Great War Wednesday: They Shall Not Pass!

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The battlefield of Verdun then.

The Battle of Verdun began 21 February 1916 in the early morning hours with the largest artillery bombardment in history up to that point. Over a ten hour period, around 800 German artillery pieces – 22 of which were battleship sized 16.5 inch supercannons – fired about 1,000,000 shells into a 58.9 square mile region with the French fort complex of Verdun at the rough center.

Those numbers are too staggering to take in as they are so I’ve worked out a little math, which I hate, to provide some scale for you to consider. The covering fire works out to around 16,000+ shells per square mile, but since some folks — myself included — have trouble visualizing a square mile, so I did some conversion to acres. We Americans LOVE our version of football (which has surprisingly little to do with the feet) so most of us have seen a football field. For my soccer friends internationally, the pitch is close enough to be of no consequence for this exercise. A football field is roughly three-quarters of an acre.

The bombardment of Verdun placed 26.5 high explosive shells — many the size of a Volkswagen Beetle — onto an area slightly less than the size of a football field.

So, picture a football field in your mind. Now place 26.5 shells onto it in a roughly even pattern and ask yourself one question: “Where would I hide?”

The Verdun battlefield today, scarred and shellmarked even 100 years on.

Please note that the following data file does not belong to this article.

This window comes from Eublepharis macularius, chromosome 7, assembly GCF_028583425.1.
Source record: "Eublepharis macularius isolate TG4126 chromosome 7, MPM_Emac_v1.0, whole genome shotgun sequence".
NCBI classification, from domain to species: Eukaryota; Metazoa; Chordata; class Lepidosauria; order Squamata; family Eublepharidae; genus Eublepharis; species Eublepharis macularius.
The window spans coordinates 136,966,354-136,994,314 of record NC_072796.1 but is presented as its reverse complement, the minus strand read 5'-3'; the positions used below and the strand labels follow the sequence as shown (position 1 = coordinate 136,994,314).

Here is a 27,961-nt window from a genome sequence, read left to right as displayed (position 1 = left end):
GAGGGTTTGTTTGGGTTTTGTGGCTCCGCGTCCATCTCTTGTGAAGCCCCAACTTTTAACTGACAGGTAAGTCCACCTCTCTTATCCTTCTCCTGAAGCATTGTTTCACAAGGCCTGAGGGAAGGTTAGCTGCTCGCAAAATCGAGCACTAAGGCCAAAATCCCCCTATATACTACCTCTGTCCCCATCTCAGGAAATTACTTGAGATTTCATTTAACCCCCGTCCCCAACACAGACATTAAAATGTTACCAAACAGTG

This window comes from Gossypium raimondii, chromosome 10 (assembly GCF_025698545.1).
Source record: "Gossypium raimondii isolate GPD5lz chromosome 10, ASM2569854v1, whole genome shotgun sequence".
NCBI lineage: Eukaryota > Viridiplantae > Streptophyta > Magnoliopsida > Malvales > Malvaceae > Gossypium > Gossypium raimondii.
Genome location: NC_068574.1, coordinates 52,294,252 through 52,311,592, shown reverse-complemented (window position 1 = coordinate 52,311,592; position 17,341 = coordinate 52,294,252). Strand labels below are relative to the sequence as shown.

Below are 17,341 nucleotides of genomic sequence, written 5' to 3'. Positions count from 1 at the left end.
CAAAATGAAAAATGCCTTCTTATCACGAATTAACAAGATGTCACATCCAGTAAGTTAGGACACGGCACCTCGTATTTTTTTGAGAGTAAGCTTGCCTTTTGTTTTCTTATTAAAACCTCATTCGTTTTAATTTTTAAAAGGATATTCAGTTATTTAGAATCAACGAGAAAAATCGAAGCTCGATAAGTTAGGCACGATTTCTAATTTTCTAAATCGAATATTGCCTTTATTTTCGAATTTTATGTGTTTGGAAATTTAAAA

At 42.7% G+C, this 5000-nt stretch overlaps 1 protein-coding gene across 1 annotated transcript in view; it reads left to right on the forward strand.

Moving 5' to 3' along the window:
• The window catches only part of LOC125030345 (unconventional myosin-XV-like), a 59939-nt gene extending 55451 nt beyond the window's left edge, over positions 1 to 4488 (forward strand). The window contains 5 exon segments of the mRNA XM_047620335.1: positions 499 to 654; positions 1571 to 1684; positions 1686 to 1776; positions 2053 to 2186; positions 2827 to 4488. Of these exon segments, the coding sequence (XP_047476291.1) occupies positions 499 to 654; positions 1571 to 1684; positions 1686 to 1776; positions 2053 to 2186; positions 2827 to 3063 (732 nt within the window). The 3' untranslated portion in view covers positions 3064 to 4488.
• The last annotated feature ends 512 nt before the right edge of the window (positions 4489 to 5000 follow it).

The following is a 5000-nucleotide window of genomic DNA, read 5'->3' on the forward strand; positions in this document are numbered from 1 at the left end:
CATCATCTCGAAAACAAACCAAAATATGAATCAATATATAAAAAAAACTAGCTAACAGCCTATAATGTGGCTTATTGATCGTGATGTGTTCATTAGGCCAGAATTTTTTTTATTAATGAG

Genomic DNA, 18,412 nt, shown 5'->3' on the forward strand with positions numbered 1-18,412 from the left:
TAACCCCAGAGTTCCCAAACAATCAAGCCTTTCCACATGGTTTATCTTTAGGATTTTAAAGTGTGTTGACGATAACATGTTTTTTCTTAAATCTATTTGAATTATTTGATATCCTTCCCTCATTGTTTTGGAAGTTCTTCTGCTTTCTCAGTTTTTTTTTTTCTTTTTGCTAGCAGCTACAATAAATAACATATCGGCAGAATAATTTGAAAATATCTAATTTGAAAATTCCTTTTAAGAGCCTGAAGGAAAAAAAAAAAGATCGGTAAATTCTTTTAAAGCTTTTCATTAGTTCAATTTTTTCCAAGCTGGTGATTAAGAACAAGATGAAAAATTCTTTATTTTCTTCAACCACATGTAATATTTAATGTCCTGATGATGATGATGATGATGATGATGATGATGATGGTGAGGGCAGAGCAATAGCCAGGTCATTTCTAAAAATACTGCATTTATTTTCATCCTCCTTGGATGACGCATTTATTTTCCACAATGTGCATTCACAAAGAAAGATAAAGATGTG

The bombardment lasted ten hours, but halted around six hours for several minutes. This was a ruse to lure the French defenders out into the open to help the wounded or collect the dead. Once the commanders figured enough men had climbed out of the trenches to make it worthwhile, the bombardment opened up again with full intensity.

The Germans advanced following the artillery prelude in a style never seen before. Instead of a mass of feldgrau moving across the pockmarked moonscape, the Germans — eerily forecasting the common units of the Second World War — moved out as squads of “stormtroopers.” Most squads had about ten men in them. The guy out front carried what I think is the most terrifying weapon on any battlefield at any time — a flamethrower. No one had used flamethrowers to this point. Following him were troops carrying not rifles but sacks of the “potato masher” grenades. The idea was a squirt of liquid fire would roust out some hapless French survivors and the ones the flame didn’t kill would get the grenades.

The tactics worked flawlessly that first day. Thousands of French defenders died with German losses totaling a mere 600.

The Germans advanced steadily throughout the remainder of February. They took the east side of the Meuse River as well as several wooded areas. Probably the high point for the Germans came when a small detachment of around 100 men used subterfuge and a tremendous amount of luck to capture the large fortress of Douaumont.